Yet it is telling that after the election, the people who were most wrong during the campaign are still producing voluminous commentary. No outlet that wanted to regain trust and build audiences would be keeping such people on its staff. But “pundit tenure” is powerful. Thus is also likely that the quest for credible media will necessitate the creation of new media. CNN and The Washington Post have never shown a particularly encouraging capacity for introspection and self-improvement, and it’s unlikely that they’re contemplating major internal overhauls in their mission and accountability practices. Their institutional imperatives consist, after all, largely of seeking views and clicks. For them, the 2016 election was a success rather than a failure. A lot of people, after all, tuned in. Why should they do things any differently? Thus it would be useful to have fresh, truly independent outlets, ones that disclose their biases, are transparent in their methods, and are constantly trying to improve themselves rather than simply pursuing the same useless sensationalism and empty horse-race punditry. If one’s only options are Breitbart on the one hand, and The Washington Post on the other, readers lose no matter what.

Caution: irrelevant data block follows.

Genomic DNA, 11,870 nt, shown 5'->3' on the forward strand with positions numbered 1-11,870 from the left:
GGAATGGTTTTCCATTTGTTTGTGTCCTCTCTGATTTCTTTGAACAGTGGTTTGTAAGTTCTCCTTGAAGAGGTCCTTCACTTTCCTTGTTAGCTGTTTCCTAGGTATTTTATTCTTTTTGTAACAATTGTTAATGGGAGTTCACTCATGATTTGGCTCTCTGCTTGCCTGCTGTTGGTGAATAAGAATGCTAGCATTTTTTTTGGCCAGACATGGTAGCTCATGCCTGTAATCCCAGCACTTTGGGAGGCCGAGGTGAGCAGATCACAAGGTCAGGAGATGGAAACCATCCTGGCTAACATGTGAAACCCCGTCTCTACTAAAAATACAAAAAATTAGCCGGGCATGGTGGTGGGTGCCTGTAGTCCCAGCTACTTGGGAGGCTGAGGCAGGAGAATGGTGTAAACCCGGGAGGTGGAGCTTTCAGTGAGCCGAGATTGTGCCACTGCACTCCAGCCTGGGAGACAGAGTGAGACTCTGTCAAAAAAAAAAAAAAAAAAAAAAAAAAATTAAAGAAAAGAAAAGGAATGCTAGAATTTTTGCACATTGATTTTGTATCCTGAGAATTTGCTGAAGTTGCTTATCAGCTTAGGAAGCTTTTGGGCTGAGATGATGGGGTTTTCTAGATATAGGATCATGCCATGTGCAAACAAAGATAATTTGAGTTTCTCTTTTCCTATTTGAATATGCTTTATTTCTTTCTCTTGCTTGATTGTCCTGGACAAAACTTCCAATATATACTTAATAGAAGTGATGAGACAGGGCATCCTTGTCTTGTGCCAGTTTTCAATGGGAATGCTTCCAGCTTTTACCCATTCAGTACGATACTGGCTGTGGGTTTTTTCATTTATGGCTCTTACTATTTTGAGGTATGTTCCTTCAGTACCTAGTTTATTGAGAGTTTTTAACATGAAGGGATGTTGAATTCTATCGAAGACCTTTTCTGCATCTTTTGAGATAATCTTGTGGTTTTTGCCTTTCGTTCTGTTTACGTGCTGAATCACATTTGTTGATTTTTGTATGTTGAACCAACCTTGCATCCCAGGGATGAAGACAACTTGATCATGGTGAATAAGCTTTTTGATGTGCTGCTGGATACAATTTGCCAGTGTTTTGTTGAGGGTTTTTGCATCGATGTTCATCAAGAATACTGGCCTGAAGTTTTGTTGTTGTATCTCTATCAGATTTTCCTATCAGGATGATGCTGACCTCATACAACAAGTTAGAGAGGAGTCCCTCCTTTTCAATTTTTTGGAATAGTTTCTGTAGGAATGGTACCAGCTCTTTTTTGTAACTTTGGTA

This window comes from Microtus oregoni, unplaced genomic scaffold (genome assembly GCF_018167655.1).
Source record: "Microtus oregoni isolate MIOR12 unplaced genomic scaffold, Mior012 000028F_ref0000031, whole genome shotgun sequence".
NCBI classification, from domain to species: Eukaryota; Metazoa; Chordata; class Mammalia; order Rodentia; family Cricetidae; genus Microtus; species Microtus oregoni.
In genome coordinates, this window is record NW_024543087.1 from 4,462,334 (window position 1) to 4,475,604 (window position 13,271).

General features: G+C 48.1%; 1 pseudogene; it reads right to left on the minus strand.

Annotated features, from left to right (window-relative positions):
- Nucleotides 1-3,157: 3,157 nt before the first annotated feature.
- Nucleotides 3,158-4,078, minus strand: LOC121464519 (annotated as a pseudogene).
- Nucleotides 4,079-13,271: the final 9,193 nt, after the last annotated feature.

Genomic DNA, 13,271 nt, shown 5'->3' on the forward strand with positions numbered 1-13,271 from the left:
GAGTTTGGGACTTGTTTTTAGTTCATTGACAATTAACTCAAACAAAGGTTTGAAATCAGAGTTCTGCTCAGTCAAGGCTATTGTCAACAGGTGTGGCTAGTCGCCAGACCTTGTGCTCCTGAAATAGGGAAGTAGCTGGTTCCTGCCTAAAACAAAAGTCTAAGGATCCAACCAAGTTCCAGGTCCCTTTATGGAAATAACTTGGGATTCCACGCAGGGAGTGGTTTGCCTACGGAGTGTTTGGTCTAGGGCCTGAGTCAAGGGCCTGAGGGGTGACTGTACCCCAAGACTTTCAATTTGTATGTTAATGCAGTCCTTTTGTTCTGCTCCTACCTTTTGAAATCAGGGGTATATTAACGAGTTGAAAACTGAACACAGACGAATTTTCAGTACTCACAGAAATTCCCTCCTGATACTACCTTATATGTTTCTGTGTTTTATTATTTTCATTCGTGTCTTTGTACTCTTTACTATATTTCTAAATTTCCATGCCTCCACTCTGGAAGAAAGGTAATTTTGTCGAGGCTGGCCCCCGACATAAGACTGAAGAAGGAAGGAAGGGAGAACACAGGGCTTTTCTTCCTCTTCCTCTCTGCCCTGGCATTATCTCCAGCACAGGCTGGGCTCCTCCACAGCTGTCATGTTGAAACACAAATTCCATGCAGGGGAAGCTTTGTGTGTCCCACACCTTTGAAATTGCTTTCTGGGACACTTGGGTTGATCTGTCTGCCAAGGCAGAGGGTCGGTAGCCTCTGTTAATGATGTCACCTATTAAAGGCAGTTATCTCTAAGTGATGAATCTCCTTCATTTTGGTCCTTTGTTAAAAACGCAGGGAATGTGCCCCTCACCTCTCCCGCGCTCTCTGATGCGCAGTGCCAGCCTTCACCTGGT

Credibility is extremely difficult to achieve, and extremely easy to destroy. At the moment, the press doesn’t have it. They need to acknowledge that they don’t have it. They need to figure out why they don’t have it. And then they need to begin the long, agonizing, humbling process of trying to get it. The only way to counter fake news is with real news. Not fake real news, or news that merely looks like news but is actually opinion or allegation. Actual real news. Substantive and serious reporting. A commitment to avoiding innuendo and anonymous sources. Transparency and a willingness to atone for mistakes.
Every one of the three major candidates in this election (Trump, Clinton, and Sanders) was hounded by fake or exaggerated news stories. Trump was accused of being a secret Russian agent. Clinton’s email scandal was blown out of all reasonable proportion. And Bernie Sanders was hounded by malicious and unrepresentative stereotypes about “BernieBros.” Yet none of these stories were from fringe blogs and conspiracy sites. They were all produced by the mainstream press, which gave this nonsense primacy over stories about climate change, nuclear proliferation, Syria, health care, poverty, and every other conceivable issue of consequence.
Concerns about fake news are justified. But instead of begging our Silicon Valley overlords to crack down on the free sharing of information, we might start by building a mainstream press that has credibility of its own.